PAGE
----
Have you ever been asked to critique a fellow designer’s project that needs more than a little bit of work?
You don’t want to come off as snooty or rude and you certainly don’t want to hurt their feelings, but you do need to make it clear that there are several improvements that could be made.
And while your mind automatically wants to mess around with it on your own, it’s not your project, so what you’re really looking to offer is general tips rather than a step-by-step instructional guide.
So here are a few tips on how to give constructive criticism without being a jerk:
Offer praise first
Find something praiseworthy about the project. It can be their attention to detail on their illustration, the layout of the text, or their font choices (or something else entirely).
When the compliment comes after the critique, it sounds less sincere. (Imagine if someone walked up to you and said, “Ugh. That jacket is horrid. But nice shoes.”)
Furthermore, starting the conversation on a positive note softens the blow of the improvements they need to make.
Leave your opinion out of it
Truly, it doesn’t matter if you think it sucks. What’s important is whether it satisfies the client’s goals. Frame your suggestions based on how to improve their work, not what you think of it right now.
“Can you choose a different color? That one is awful.”
“Is there a particular reason you chose that color? Think about who the audience is and what colors they will respond best to.”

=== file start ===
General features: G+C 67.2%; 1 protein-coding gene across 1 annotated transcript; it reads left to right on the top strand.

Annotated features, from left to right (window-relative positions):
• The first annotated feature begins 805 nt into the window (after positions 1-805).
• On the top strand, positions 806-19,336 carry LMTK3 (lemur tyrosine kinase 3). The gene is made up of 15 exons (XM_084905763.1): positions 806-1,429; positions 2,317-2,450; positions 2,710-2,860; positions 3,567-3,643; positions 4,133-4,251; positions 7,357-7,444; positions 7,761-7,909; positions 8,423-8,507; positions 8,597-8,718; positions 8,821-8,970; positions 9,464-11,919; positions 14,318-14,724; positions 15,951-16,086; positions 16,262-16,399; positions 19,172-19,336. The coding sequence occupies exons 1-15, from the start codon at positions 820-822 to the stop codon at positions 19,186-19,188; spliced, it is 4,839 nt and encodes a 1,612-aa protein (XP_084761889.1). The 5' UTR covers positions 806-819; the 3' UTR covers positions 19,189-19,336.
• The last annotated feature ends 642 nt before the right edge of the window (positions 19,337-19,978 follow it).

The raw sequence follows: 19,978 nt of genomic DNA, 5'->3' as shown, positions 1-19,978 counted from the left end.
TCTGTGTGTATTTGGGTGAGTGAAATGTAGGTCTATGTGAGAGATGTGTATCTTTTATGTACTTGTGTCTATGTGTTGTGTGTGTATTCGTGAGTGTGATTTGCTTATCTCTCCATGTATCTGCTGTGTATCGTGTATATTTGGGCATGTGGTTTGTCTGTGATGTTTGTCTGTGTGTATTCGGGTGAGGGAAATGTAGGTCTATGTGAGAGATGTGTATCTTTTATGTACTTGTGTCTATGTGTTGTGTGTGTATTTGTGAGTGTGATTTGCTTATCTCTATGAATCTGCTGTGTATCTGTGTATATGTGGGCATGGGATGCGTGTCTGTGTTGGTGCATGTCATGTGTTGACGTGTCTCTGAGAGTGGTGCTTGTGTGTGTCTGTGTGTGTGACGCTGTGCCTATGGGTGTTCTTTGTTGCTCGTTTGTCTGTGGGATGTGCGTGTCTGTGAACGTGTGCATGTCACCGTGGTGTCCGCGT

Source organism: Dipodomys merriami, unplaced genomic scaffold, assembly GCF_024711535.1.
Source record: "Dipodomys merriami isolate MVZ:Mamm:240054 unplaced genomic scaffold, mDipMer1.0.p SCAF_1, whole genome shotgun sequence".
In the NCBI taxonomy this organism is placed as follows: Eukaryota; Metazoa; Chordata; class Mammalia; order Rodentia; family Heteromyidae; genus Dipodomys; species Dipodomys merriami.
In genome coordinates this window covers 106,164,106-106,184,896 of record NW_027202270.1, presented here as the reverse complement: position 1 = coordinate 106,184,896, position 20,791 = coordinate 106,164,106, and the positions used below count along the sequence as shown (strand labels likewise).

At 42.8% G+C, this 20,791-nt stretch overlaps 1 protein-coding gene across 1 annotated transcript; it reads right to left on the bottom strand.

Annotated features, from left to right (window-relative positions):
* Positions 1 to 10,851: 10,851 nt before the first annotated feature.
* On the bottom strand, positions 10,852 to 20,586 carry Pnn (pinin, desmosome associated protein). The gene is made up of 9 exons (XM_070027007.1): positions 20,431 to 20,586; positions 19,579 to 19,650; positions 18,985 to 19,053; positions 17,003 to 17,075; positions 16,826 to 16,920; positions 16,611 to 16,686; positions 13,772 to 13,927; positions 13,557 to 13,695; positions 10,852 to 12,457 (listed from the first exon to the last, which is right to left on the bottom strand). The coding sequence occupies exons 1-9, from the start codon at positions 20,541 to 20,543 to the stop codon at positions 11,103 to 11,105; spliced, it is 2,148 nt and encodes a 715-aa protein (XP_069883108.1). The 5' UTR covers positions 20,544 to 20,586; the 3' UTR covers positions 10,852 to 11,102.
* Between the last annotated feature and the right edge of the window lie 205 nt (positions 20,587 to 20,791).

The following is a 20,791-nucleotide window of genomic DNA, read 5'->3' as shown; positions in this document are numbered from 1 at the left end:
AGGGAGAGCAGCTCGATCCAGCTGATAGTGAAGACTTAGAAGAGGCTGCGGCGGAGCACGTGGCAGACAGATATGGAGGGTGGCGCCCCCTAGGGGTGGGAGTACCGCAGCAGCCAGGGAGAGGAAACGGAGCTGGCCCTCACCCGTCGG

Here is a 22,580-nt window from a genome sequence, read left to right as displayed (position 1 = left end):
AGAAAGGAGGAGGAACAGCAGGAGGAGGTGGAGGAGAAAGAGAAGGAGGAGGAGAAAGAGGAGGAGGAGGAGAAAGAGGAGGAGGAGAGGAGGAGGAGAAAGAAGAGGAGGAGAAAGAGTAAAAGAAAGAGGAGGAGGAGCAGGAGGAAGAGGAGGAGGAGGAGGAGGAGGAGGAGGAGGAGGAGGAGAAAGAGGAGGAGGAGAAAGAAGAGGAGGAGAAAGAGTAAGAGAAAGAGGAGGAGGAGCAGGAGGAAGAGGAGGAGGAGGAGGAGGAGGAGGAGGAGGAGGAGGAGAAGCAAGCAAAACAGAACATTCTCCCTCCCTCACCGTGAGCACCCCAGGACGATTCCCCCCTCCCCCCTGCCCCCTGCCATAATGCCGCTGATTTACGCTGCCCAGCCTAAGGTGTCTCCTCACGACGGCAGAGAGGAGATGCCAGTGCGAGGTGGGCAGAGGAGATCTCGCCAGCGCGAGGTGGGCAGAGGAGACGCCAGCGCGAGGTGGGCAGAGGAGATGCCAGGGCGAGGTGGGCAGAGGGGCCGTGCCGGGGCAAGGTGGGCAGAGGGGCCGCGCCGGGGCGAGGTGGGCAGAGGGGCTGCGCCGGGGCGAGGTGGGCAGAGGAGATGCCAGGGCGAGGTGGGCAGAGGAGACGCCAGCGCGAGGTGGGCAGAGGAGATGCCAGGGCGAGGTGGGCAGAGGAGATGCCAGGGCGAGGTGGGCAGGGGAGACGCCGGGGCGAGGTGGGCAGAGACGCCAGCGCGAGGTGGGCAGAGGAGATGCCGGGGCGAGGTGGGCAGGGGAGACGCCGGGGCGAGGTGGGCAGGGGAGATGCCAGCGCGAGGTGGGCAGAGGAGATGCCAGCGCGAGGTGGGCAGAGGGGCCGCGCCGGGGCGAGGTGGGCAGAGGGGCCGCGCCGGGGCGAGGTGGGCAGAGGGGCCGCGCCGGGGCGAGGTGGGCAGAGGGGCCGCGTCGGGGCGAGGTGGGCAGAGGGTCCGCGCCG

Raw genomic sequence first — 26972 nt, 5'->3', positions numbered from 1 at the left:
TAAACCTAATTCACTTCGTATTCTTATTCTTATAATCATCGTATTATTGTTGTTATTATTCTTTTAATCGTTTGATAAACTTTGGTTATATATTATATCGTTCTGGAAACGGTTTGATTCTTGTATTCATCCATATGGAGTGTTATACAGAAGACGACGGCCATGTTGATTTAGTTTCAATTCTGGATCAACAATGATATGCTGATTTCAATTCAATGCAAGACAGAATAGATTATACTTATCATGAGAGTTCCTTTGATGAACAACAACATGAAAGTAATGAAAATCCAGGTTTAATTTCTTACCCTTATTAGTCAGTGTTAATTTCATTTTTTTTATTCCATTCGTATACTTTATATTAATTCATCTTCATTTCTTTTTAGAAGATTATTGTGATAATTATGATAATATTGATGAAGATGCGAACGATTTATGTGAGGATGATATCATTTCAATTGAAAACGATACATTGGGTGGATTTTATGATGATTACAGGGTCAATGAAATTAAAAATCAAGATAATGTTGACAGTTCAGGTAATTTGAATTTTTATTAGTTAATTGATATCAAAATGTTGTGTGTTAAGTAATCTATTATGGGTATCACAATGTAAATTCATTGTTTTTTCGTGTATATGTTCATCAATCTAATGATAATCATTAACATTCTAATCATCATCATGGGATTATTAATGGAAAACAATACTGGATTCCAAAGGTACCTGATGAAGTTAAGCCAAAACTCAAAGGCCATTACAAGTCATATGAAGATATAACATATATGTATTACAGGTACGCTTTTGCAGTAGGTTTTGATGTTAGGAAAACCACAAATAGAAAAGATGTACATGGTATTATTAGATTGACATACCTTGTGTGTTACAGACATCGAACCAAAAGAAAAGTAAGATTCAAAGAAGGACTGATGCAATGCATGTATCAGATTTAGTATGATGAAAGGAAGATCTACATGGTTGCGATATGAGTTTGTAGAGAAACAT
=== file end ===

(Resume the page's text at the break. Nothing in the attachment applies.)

Share principles, not instructions
Your critique should never be a step-by-step guide on how you would improve the project. Rather, teach your fellow designer how to think critically about their own project.
- Ask them questions about why they made the choices they did on the elements that need work.
- Remind them of design principles they may be overlooking.
- Suggest collaboration with others on skills (such as copywriting or photography) that are difficult to master quickly.
Example: “Think about hierarchy. Right now there are several elements competing for attention. Which one makes the most sense to be the focus, and which ones should be sub-elements?”
Be honest but gentle. Choose your words carefully. Use humor if you can to soften your comments.
It takes guts to ask another designer where you’re lacking on a project, and one day you just might be on the receiving end.
You never know; you might find a great peer!
Tip: Especially on critiques for newer designers, share links to great designers and projects so they can see what level their design needs to be at to be considered professional work.
What tips can you share?
Do you have any great tips on giving constructive criticism? Share them in the comments on this post!